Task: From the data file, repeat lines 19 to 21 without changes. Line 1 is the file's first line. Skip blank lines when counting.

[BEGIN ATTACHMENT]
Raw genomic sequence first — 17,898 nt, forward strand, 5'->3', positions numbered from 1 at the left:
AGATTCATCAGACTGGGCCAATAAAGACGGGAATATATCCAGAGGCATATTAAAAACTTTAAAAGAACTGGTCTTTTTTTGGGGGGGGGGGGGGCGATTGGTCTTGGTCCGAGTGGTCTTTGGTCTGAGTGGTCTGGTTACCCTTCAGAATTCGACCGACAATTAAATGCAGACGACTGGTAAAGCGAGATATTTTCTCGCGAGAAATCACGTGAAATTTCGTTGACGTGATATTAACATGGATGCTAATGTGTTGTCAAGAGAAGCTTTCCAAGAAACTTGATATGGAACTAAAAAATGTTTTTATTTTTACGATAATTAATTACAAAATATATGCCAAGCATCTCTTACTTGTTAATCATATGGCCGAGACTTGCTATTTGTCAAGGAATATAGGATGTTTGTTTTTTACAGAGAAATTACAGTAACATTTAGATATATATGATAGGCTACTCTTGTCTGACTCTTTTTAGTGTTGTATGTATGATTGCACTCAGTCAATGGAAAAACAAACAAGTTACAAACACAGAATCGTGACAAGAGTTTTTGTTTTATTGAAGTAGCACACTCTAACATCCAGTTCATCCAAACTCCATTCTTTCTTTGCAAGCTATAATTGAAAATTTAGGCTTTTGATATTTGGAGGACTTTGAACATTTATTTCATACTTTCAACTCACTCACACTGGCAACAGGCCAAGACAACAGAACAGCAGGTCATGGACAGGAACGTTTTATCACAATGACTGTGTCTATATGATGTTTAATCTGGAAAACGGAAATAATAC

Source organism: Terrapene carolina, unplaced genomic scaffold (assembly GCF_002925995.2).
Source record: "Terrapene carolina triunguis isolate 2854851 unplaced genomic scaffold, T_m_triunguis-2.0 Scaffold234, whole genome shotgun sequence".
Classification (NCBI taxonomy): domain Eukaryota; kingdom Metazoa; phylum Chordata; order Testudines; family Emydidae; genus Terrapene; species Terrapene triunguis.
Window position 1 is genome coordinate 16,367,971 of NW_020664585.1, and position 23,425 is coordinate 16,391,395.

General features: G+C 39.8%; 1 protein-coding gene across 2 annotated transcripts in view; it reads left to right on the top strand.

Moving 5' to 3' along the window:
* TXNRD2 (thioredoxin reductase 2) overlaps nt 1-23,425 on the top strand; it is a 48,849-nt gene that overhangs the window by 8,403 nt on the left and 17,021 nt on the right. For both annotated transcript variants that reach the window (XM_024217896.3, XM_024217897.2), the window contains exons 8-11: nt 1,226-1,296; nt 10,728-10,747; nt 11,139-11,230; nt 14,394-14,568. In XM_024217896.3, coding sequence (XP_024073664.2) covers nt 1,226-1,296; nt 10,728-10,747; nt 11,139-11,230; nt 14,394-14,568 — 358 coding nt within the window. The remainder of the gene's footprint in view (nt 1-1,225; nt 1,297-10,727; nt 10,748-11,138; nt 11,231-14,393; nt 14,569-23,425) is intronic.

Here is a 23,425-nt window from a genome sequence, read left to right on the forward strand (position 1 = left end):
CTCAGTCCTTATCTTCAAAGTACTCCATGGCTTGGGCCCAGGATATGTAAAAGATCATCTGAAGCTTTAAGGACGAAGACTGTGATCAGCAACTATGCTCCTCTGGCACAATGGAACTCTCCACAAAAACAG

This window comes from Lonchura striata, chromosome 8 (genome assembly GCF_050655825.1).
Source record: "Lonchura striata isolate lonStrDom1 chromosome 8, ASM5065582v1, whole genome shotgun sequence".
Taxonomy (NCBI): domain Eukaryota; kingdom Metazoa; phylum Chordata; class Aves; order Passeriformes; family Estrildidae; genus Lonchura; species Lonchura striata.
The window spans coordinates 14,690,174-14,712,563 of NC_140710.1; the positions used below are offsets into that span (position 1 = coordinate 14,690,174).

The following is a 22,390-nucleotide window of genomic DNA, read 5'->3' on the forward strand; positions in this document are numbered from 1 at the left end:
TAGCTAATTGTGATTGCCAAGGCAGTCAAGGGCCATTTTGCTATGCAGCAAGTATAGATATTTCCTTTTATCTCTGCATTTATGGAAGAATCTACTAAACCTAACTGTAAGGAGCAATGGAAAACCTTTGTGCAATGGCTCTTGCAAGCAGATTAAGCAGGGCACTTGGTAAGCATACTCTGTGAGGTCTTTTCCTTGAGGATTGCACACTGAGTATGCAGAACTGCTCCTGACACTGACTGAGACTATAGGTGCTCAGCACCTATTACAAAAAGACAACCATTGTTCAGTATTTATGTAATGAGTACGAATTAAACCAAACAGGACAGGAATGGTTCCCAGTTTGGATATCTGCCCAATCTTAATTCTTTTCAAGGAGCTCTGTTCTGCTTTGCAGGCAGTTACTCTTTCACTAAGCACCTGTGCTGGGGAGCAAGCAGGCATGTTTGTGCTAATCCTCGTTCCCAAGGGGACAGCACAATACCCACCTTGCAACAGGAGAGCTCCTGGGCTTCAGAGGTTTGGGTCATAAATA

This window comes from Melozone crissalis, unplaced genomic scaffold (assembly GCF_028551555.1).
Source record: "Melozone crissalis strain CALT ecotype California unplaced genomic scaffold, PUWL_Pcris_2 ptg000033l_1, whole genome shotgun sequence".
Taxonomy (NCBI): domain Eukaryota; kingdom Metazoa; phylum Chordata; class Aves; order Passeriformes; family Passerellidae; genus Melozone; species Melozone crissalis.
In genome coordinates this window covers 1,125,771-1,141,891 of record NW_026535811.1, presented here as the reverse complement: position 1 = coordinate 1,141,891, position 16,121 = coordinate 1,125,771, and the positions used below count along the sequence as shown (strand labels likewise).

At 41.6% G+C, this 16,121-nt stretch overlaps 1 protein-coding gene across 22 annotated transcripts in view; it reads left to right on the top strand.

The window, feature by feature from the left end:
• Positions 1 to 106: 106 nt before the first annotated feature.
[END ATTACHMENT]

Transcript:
Source record: "Melozone crissalis strain CALT ecotype California unplaced genomic scaffold, PUWL_Pcris_2 ptg000033l_1, whole genome shotgun sequence".
Taxonomy (NCBI): domain Eukaryota; kingdom Metazoa; phylum Chordata; class Aves; order Passeriformes; family Passerellidae; genus Melozone; species Melozone crissalis.
In genome coordinates this window covers 1,125,771-1,141,891 of record NW_026535811.1, presented here as the reverse complement: position 1 = coordinate 1,141,891, position 16,121 = coordinate 1,125,771, and the positions used below count along the sequence as shown (strand labels likewise).